Now I have the option to add a video resource in Moodle directly from my Kaltura server, or so I thought I had, currently whatever I seem to search for (tags, video titles, categories which I know exist in the account I have) returns no results. Next step is to try and figure out why I can’t seem to find any of the videos I have uploaded…

Pop star

A friend in Mekelle sent me this video of Hoye Hoye by Gizachew Solomon, you may recognise one of two of the people who appear just after 1”50′:

I’ve not yet managed to find the full interview that we did for ETC that this clip has been taken from – but I’m still looking 🙂

Videos from Ethiopia

Now that I’m back in the UK and have access to a reliable fast internet connection, I’ve uploaded some of the videos I’ve taken over the last 18 months. They’re almost all unedited (except the Debre Damo one – except I didn’t do the editing) although I may try to edit some of these clips together…

Sulphur Springs in the Danakil:

Juggler at orphanage Christmas show:

Visiting the Debre Damo Monastery:

There are plenty more short videos that I’ve uploaded too.

Attempts at video editing on the Asus Eee

RecordMyDesktopI’ve used Camtasia Studio (Windows) a few times before for creating some training/how-to screencasts, but now I wanted to have a go doing something similar using open source software (on Ubuntu Jaunty) instead. To make it more interesting I also wanted to run it all on my Asus Eee PC (4G) – not exactly a machine designed for heavy video processing.

First issue was how to record the screen, for this I used RecordMyDesktop. A very simple program to install and run, which does exactly what it says on the tin. Selecting the area to record (I wasn’t selecting whole window) was a bit fiddly and sometimes took me several attempts to capture the right area, without chopping off a side or two.

If you’re recording a for a long time and your screensaver kicks in (or screen goes blank for power saving), you’ll need to disable the screensaver and power saving – unless you particularly need a recording of it.

What I had most trouble with – and only came up with a workarounds solution to – was capturing the audio. RecordMyDesktop wil capture the audio fine but had problems getting the recording volume level right without creating a lot of hissing. The hardware on the Asus for sound isn’t exactly fantastic. In the end I found that I had best results when using a jack lead to plug the headphone output into the microphone input! If anyone has a better solution to this or some advice about on the recording levels to capture the audio more reliably, then please let me know.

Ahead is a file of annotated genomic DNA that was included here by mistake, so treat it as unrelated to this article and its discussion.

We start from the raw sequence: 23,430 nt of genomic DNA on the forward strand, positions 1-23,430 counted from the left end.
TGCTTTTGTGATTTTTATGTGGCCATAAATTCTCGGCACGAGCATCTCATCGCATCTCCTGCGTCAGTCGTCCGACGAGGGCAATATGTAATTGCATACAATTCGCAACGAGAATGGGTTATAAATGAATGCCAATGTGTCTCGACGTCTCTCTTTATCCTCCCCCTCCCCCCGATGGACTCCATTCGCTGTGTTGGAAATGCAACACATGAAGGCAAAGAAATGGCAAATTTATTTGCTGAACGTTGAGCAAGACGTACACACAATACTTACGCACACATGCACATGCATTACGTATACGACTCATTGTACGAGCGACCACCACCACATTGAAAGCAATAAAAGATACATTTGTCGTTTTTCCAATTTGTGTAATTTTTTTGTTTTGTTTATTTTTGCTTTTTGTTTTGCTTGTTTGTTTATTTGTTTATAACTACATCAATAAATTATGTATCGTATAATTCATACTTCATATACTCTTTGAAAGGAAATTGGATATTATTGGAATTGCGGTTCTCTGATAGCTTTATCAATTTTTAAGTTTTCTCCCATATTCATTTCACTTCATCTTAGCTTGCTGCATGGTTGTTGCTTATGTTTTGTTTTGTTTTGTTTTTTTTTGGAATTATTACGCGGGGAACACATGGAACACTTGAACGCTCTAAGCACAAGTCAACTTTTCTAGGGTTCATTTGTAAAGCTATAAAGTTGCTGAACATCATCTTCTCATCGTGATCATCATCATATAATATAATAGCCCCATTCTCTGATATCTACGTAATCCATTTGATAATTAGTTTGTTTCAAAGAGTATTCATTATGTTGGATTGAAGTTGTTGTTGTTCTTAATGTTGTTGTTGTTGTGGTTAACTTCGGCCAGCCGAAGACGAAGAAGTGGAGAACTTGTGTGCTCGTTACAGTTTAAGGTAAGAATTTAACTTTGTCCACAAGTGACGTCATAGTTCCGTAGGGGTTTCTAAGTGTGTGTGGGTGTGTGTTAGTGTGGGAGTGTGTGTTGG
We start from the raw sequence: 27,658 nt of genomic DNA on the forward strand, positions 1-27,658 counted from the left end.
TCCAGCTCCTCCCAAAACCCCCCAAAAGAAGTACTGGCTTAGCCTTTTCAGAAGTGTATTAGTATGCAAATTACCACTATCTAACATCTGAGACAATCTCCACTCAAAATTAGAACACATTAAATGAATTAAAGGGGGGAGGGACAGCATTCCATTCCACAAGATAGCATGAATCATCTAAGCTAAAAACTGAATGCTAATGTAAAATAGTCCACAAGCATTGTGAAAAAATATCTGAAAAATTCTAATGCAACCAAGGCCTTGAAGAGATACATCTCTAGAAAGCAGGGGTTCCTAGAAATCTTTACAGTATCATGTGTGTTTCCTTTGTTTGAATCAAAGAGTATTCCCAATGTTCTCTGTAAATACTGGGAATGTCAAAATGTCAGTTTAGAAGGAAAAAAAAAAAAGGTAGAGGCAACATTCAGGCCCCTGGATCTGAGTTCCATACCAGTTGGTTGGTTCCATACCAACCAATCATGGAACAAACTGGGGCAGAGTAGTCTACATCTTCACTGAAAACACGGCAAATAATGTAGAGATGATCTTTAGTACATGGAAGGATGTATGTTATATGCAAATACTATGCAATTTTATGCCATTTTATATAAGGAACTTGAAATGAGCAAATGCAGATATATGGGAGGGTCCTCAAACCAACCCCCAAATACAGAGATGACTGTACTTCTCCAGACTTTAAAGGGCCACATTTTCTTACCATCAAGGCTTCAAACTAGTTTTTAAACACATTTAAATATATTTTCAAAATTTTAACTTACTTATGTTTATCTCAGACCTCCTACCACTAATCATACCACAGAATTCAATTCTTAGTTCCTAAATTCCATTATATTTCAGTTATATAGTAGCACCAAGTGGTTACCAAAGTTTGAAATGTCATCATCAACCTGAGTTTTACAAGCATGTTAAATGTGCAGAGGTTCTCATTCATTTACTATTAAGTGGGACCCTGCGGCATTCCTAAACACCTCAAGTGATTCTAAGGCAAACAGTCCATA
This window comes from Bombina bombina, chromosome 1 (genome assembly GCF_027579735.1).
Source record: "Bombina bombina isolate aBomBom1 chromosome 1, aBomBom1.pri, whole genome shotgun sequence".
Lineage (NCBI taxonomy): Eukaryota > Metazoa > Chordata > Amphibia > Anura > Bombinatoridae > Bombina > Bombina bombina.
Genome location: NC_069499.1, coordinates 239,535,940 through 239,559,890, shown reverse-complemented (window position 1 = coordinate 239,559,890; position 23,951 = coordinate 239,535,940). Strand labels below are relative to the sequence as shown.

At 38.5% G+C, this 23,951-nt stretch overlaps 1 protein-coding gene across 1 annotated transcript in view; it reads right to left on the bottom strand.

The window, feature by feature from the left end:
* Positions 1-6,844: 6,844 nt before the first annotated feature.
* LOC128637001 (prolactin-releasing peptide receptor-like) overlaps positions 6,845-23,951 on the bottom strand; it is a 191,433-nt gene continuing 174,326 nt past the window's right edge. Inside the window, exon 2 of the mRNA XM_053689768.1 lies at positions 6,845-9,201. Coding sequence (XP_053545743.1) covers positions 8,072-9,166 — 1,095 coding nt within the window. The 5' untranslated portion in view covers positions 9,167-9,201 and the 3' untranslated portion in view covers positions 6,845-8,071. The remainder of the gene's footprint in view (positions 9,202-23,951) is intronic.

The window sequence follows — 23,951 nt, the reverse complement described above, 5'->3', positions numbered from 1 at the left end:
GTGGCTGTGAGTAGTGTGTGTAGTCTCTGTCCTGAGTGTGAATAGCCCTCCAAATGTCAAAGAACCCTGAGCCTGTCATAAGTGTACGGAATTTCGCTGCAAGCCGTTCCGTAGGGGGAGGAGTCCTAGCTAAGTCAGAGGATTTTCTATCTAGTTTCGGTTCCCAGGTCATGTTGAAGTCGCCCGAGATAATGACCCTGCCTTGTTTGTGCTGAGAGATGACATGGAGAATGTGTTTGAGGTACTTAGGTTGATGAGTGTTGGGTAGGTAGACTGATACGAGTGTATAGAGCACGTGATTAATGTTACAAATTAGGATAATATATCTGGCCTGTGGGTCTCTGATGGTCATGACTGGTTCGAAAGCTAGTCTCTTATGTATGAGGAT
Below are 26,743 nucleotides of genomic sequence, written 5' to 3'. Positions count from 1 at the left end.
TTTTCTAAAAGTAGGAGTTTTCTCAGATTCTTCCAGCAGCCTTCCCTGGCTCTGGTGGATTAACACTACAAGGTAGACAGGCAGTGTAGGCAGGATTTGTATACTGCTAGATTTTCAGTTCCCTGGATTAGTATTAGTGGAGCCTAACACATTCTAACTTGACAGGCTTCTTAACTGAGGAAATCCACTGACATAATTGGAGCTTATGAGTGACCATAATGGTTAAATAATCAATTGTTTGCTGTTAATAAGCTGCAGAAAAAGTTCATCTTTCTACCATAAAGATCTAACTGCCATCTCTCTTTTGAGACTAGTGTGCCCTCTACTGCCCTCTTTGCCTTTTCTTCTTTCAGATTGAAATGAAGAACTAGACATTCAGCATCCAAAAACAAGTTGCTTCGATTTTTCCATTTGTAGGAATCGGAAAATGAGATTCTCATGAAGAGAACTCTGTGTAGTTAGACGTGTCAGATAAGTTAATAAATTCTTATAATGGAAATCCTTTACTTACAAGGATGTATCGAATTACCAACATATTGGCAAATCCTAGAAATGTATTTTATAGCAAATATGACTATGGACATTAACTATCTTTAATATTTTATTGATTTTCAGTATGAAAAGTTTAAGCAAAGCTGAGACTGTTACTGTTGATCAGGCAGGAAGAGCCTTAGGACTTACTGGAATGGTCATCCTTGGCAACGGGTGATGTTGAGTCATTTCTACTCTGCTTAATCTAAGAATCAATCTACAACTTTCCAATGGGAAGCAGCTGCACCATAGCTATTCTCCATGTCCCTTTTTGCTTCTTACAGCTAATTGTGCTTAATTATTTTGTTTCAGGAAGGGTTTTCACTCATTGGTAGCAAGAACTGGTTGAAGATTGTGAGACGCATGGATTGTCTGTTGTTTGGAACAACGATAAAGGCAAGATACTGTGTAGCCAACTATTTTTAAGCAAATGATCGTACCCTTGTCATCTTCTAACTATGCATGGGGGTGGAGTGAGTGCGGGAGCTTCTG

So, now I’ve created a .ogv (OGG video) file but want to edit it a little. I wanted a really simple video editor for 2 reasons, firstly I don’t wand to spend the time learning a bit video editing package and, more practically, secondly, I don’t have a huge amount of disk space left on my 4Gb drive!

I opted for Aviremux, though unfortunately this doesn’t accept OGG video files, so I used mencoder to convert to AVI (basic instructions).

For the actual editing I used Aviremux. I found it very easy to get started with and use – unlike some other video editing software.

In the end I found that my original screen recording had sound out of synch with the video – not in the initial few mins of the capture, but further in. I’m not sure why this should be the case – if anyone has any idea why, I’d be pleased to hear them.

Overall, it was a little frustrating getting this to work. I’ve not managed to achieve what I set out to do, but think this was more to do with the hardware than anything else.

Learning Languages

Realising the other day that I don’t even know what Amharic or Tigrinya sound like when spoken I’ve now found a few learn Amharic videos on YouTube… the one below gives some basic phrases to use whilst shopping or eating out:

Though not sure I’ll ever be able to pronounce ‘… ligezaw ifeligalehugn’ (meaning ‘I would like to buy…’)!

The LOJSociety has posted up several more Amharic instruction videos which I’ll start to try and learn.

Unfortunately I’ve not found any videos for learning Tigrinya, though I did find out that Tigrinya and Amharic do use the same script/alphabet (Ge’ez) – but unsure yet if that actually makes things any easier or not!

If anyone has any pointers to videos of how to learn Tigrinya, then please pass them on.

VSO in Ethiopia video has a video showing the work VSO is doing in Ethiopia.